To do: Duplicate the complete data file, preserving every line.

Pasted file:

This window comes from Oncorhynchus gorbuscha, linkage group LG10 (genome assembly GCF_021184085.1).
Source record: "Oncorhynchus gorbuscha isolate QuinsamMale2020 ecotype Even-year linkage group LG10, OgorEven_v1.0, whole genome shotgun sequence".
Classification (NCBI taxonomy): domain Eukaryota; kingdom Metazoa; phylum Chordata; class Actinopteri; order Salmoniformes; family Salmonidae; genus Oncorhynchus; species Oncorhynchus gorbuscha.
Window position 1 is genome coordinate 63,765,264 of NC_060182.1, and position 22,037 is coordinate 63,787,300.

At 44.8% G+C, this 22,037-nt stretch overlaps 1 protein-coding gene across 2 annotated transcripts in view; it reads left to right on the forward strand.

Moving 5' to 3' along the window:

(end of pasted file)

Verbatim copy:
This window comes from Oncorhynchus gorbuscha, linkage group LG10 (genome assembly GCF_021184085.1).
Source record: "Oncorhynchus gorbuscha isolate QuinsamMale2020 ecotype Even-year linkage group LG10, OgorEven_v1.0, whole genome shotgun sequence".
Classification (NCBI taxonomy): domain Eukaryota; kingdom Metazoa; phylum Chordata; class Actinopteri; order Salmoniformes; family Salmonidae; genus Oncorhynchus; species Oncorhynchus gorbuscha.
Window position 1 is genome coordinate 63,765,264 of NC_060182.1, and position 22,037 is coordinate 63,787,300.

At 44.8% G+C, this 22,037-nt stretch overlaps 1 protein-coding gene across 2 annotated transcripts in view; it reads left to right on the forward strand.

Moving 5' to 3' along the window: